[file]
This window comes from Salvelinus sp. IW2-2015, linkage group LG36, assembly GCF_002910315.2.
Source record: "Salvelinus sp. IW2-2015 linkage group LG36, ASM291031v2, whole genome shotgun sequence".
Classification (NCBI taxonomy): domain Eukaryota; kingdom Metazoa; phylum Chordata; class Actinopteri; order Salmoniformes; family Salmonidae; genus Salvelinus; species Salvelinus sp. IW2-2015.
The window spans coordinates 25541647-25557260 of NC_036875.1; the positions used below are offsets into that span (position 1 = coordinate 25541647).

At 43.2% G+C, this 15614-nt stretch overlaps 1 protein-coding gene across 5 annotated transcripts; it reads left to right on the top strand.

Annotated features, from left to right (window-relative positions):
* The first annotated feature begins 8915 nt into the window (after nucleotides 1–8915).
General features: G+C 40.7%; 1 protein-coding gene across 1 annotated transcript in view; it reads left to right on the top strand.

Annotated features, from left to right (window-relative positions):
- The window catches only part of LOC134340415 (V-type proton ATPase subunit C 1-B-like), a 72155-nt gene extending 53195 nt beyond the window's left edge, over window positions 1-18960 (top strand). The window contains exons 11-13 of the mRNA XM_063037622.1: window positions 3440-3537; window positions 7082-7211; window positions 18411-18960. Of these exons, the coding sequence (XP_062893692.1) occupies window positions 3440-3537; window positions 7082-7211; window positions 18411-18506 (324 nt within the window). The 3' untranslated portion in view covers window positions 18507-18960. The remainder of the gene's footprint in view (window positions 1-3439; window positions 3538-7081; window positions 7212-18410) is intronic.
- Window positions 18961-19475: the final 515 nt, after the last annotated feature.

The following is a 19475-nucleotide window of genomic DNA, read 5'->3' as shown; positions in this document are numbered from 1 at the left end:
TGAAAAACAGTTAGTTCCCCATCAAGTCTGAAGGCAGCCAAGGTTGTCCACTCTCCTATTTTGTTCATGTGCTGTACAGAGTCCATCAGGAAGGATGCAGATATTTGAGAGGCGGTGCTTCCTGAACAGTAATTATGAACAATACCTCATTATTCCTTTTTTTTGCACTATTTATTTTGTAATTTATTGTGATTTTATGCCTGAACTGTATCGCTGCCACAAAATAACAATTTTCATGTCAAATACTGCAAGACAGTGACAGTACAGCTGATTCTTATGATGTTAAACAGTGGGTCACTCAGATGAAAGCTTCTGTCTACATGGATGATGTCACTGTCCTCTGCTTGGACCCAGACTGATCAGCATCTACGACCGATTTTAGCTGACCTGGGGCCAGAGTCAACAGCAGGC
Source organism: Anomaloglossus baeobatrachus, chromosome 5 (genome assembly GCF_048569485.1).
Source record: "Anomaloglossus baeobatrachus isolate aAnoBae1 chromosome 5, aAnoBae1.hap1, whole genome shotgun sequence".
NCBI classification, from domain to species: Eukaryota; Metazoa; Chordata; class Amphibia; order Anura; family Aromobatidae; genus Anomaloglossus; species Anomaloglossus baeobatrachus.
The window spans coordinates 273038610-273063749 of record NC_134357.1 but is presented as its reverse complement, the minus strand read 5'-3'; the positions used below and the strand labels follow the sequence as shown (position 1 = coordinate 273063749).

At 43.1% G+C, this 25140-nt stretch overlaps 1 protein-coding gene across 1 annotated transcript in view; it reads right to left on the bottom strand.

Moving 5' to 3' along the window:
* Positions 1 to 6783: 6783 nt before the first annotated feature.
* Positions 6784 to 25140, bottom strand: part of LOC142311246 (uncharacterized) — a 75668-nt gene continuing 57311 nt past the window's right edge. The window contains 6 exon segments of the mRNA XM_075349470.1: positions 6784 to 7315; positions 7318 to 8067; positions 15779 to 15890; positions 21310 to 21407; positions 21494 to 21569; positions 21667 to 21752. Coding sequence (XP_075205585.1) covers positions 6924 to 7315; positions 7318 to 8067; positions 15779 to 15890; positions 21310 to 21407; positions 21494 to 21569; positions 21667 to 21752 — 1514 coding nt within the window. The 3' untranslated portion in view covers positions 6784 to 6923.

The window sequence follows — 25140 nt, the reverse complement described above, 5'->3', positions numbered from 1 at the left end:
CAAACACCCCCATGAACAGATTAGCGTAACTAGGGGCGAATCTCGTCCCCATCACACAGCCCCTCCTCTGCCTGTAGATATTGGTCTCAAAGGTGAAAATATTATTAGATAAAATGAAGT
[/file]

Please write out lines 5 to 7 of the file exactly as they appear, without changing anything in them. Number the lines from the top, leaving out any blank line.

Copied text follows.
At 43.2% G+C, this 15614-nt stretch overlaps 1 protein-coding gene across 5 annotated transcripts; it reads left to right on the top strand.

Annotated features, from left to right (window-relative positions):
* The first annotated feature begins 8915 nt into the window (after nucleotides 1–8915).